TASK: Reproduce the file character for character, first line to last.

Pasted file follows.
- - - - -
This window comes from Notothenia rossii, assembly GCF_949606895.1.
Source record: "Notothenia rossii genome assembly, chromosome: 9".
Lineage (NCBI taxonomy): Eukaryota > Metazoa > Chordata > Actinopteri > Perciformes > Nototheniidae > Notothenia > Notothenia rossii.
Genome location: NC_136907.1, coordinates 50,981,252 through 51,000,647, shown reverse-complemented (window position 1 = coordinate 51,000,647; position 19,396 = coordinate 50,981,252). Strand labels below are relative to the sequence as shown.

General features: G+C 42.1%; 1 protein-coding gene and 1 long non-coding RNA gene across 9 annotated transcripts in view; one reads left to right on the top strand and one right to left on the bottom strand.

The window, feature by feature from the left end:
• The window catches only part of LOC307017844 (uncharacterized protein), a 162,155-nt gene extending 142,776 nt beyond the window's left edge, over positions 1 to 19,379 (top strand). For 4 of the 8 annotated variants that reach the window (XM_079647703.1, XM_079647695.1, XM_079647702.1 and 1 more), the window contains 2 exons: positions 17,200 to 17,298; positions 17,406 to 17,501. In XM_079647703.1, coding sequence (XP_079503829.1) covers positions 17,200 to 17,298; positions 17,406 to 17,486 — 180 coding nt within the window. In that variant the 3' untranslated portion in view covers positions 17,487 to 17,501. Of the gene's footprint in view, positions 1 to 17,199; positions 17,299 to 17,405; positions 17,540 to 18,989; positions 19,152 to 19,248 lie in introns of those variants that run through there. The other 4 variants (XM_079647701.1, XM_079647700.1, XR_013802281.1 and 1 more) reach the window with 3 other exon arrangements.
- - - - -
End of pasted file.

This window comes from Notothenia rossii, assembly GCF_949606895.1.
Source record: "Notothenia rossii genome assembly, chromosome: 9".
Lineage (NCBI taxonomy): Eukaryota > Metazoa > Chordata > Actinopteri > Perciformes > Nototheniidae > Notothenia > Notothenia rossii.
Genome location: NC_136907.1, coordinates 50,981,252 through 51,000,647, shown reverse-complemented (window position 1 = coordinate 51,000,647; position 19,396 = coordinate 50,981,252). Strand labels below are relative to the sequence as shown.

General features: G+C 42.1%; 1 protein-coding gene and 1 long non-coding RNA gene across 9 annotated transcripts in view; one reads left to right on the top strand and one right to left on the bottom strand.

The window, feature by feature from the left end:
• The window catches only part of LOC307017844 (uncharacterized protein), a 162,155-nt gene extending 142,776 nt beyond the window's left edge, over positions 1 to 19,379 (top strand). For 4 of the 8 annotated variants that reach the window (XM_079647703.1, XM_079647695.1, XM_079647702.1 and 1 more), the window contains 2 exons: positions 17,200 to 17,298; positions 17,406 to 17,501. In XM_079647703.1, coding sequence (XP_079503829.1) covers positions 17,200 to 17,298; positions 17,406 to 17,486 — 180 coding nt within the window. In that variant the 3' untranslated portion in view covers positions 17,487 to 17,501. Of the gene's footprint in view, positions 1 to 17,199; positions 17,299 to 17,405; positions 17,540 to 18,989; positions 19,152 to 19,248 lie in introns of those variants that run through there. The other 4 variants (XM_079647701.1, XM_079647700.1, XR_013802281.1 and 1 more) reach the window with 3 other exon arrangements.